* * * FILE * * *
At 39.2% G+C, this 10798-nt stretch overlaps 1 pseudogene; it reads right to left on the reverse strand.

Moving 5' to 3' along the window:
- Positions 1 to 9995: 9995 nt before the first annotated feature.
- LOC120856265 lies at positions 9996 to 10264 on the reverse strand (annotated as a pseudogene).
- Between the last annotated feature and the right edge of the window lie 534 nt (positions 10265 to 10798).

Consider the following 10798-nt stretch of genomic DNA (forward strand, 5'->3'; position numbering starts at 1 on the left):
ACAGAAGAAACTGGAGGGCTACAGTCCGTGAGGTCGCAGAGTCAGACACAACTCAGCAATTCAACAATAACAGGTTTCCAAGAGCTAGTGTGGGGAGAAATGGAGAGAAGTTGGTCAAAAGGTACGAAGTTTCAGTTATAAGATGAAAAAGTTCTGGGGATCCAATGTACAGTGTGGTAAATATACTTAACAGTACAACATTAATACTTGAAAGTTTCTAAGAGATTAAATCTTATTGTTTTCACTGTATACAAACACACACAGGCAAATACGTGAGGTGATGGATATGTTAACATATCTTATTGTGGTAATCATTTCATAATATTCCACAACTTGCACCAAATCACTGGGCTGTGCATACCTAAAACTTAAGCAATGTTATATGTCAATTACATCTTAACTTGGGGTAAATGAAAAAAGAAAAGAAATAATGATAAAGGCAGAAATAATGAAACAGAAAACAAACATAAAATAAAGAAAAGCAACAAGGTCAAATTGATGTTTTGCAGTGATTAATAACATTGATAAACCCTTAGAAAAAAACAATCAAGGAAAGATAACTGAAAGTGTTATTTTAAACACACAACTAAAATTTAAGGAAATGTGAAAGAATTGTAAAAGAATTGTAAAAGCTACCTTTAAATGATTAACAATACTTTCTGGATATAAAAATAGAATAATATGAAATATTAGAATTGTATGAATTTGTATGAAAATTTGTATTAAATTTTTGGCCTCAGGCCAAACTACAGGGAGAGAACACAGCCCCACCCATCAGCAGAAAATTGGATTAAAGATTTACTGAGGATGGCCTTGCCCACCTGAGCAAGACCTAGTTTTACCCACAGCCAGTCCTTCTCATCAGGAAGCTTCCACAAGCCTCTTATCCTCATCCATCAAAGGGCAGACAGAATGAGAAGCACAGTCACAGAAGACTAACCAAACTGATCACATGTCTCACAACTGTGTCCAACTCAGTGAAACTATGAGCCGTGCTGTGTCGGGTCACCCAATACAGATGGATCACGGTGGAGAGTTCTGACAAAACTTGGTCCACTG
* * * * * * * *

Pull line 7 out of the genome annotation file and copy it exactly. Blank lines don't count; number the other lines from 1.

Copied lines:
ACAGAAGAAACTGGAGGGCTACAGTCCGTGAGGTCGCAGAGTCAGACACAACTCAGCAATTCAACAATAACAGGTTTCCAAGAGCTAGTGTGGGGAGAAATGGAGAGAAGTTGGTCAAAAGGTACGAAGTTTCAGTTATAAGATGAAAAAGTTCTGGGGATCCAATGTACAGTGTGGTAAATATACTTAACAGTACAACATTAATACTTGAAAGTTTCTAAGAGATTAAATCTTATTGTTTTCACTGTATACAAACACACACAGGCAAATACGTGAGGTGATGGATATGTTAACATATCTTATTGTGGTAATCATTTCATAATATTCCACAACTTGCACCAAATCACTGGGCTGTGCATACCTAAAACTTAAGCAATGTTATATGTCAATTACATCTTAACTTGGGGTAAATGAAAAAAGAAAAGAAATAATGATAAAGGCAGAAATAATGAAACAGAAAACAAACATAAAATAAAGAAAAGCAACAAGGTCAAATTGATGTTTTGCAGTGATTAATAACATTGATAAACCCTTAGAAAAAAACAATCAAGGAAAGATAACTGAAAGTGTTATTTTAAACACACAACTAAAATTTAAGGAAATGTGAAAGAATTGTAAAAGAATTGTAAAAGCTACCTTTAAATGATTAACAATACTTTCTGGATATAAAAATAGAATAATATGAAATATTAGAATTGTATGAATTTGTATGAAAATTTGTATTAAATTTTTGGCCTCAGGCCAAACTACAGGGAGAGAACACAGCCCCACCCATCAGCAGAAAATTGGATTAAAGATTTACTGAGGATGGCCTTGCCCACCTGAGCAAGACCTAGTTTTACCCACAGCCAGTCCTTCTCATCAGGAAGCTTCCACAAGCCTCTTATCCTCATCCATCAAAGGGCAGACAGAATGAGAAGCACAGTCACAGAAGACTAACCAAACTGATCACATGTCTCACAACTGTGTCCAACTCAGTGAAACTATGAGCCGTGCTGTGTCGGGTCACCCAATACAGATGGATCACGGTGGAGAGTTCTGACAAAACTTGGTCCACTG